A rendering of the view down Observer Highway, under a proposed 2.3 million-square-foot redevelopment plan for the Hoboken rail yards site. — Courtesy: LCOR
By Joshua Burd
State officials could soon make a decision on key flood protection measures in Hoboken — one that could make or break a long-awaited, 2.3 million-square-foot redevelopment of the rail yards at the southern edge of the city.
LCOR, which is NJ Transit’s master developer at the site, says the mixed-use plan hinges on where the state Department of Environmental Protection opts to build a flood wall as part of a federally funded resiliency program. One option under consideration is an 11-foot barrier with access gates that would run between Observer Highway and the proposed site, which the developer says would make the project unbuildable after more than a decade of planning.
A spokesman for the DEP said the agency is still reviewing options for the flood protection measures, but that a decision is expected in the near future.
In the meantime, executives with LCOR have stayed focused on what they can control — engaging stakeholders such as NJ Transit, city officials and residents on what the firm feels is the best solution. The project currently calls for a mix of office, residential and retail space and public improvements along Observer Highway, which runs along the northern edge of the site.
To that end, the firm is pushing for a plan under which the flood wall would run along the southern part of the development, allowing its project to blend seamlessly with Observer Highway.
“What we control is continuing to advance concepts that allow for the successful integration of the wall into the development,” said Brian Barry, senior vice president with LCOR. “And we’re focused on trying to find the solution where everyone wins. That’s where we spend most of our time with respect to this issue.”
Redevelopment of the Hoboken rail yards is more than a decade in the making, as city officials and NJ Transit sought to transform what they saw as underused property. As currently proposed, the project calls for 1.5 million square feet of office space, 583,000 square feet of residential space and 129,000 square feet of retail and public space, along with the activation of Warrington Plaza and the ferry terminal building improvements.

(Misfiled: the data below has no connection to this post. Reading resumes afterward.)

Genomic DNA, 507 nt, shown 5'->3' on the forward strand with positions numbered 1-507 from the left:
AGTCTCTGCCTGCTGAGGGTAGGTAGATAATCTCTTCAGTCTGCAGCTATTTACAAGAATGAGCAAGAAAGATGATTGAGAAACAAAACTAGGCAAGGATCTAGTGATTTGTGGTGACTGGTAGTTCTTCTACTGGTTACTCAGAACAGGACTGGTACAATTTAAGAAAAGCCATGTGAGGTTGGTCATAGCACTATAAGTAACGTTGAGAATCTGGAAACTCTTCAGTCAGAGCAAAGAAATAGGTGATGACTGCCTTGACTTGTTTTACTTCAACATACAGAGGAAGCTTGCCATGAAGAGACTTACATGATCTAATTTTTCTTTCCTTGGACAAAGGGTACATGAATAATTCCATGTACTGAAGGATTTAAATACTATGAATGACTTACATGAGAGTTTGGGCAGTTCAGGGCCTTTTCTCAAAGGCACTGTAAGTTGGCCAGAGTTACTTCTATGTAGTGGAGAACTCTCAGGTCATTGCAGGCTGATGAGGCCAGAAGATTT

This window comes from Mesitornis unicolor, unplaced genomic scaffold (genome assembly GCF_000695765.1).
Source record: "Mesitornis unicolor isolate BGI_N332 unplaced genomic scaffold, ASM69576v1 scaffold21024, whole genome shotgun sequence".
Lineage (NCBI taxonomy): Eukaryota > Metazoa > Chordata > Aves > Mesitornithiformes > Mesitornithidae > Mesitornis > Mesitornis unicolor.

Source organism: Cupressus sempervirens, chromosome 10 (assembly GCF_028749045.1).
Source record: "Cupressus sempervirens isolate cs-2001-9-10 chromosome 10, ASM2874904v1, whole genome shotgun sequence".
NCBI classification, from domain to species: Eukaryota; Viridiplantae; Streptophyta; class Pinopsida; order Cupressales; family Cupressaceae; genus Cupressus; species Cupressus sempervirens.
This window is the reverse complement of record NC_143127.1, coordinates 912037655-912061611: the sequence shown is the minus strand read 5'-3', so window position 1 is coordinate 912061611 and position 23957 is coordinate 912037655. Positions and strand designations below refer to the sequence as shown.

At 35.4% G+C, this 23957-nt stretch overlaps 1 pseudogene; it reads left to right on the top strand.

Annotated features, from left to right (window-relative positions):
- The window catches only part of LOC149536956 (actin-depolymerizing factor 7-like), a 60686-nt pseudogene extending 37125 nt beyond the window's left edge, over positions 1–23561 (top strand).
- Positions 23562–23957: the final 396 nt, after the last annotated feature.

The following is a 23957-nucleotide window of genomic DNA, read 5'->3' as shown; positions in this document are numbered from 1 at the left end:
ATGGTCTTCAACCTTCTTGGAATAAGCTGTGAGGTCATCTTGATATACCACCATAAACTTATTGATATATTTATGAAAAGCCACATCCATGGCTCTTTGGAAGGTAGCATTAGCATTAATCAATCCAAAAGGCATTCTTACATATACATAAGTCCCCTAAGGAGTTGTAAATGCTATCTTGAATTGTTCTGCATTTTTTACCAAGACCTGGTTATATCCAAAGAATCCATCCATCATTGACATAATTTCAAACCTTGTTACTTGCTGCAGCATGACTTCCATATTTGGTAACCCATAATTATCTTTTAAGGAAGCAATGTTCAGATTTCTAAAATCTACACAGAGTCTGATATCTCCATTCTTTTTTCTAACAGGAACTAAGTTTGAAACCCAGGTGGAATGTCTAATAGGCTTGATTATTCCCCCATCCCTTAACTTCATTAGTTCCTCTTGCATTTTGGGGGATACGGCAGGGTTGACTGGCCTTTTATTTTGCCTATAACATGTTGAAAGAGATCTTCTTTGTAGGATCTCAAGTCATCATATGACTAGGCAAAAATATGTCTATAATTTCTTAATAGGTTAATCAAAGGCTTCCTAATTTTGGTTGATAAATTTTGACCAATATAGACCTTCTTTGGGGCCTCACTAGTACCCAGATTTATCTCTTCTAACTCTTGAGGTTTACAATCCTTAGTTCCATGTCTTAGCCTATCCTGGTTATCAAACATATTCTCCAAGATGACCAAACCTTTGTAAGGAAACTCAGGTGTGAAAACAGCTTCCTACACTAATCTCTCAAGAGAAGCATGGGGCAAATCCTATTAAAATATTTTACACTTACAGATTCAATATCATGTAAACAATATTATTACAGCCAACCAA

The project would also transform Observer Highway into a boulevard-like environment and come with improvements to NJ Transit’s infrastructure.
Barry said the project has the potential to “effectively transform the southern gateway of the city,” tapping into the cachet of Hoboken and the demand for urban working and living options. That’s not to mention the benefits of a transit hub that serves roughly 50,000 commuters daily, with access to the quickly changing West Side of Manhattan.
But the project has grappled with the aftermath of Hurricane Sandy, prompting stakeholders to consider additional flood protection measures since the 2012 storm. In summer 2013, the U.S. Department of Housing and Urban Development launched the Rebuild by Design competition to develop resiliency and flood protection concepts for areas that were affected by the storm, including several Hudson County municipalities.
The agency last fall released $230 million in funding to be overseen by the DEP and the state Department of Community Affairs, following an environmental impact statement that was finalized last summer. The report presented both options for what’s known as the southern alignment — namely, the area around the Hoboken railyards — including the option that LCOR said would be prohibitive to its project.
Under HUD’s funding guidelines, the flood protection project must be complete by fall 2022. DEP spokesman Larry Hajna said last week that the state, DEP and NJ Transit have not concluded their evaluation of the two options and that field work that will inform the design is ongoing with the agency’s consultant, AECOM.
In May, Hoboken Mayor Ravinder Bhalla sent a letter to the DEP and the Department of Transportation requesting an update. He also expressed concern about the possibility of an 11-foot barrier separating Observer Highway and the redevelopment area.
“The southern alignment for the (Rebuild by Design) project, depending on where it is located, has the potential to jeopardize the viability of the Hoboken Yards Redevelopment Plan, and greatly hinder economic development opportunities for New Jersey Transit to subsidize their operations,” Bhalla wrote, noting that his highest priority was protecting residents.
Still, he added: “I look forward to continuing working collaboratively with both of your departments to identify a southern alignment that accommodates both the mass transit and economic development interests of New Jersey Transit in a manner that does not compromise the RBD-HR flood protection plan.”
Other stakeholders, including key county and state officials and the Engineers Labor-Employer Cooperative, have also voiced opposition to the 11-foot wall under what’s known as Option 2.
For all of the uncertainty, Barry said “I would say we’re in a better position today” than last year “because I think we’ve been able to garner a seat at the table and be part of the discussions.” That has resulted from working collaboratively with the DEP, NJ Transit and the city in hopes of “finding an alternative solution that allows for the integration of a resiliency barrier into the development.”
“It requires collaboration and cooperation from all parties involved,” he said. “And I think that’s the piece where, if we can get back to that point — where we’re all rowing in the same direction — you can see this move from where we are today to that next step of becoming a reality.”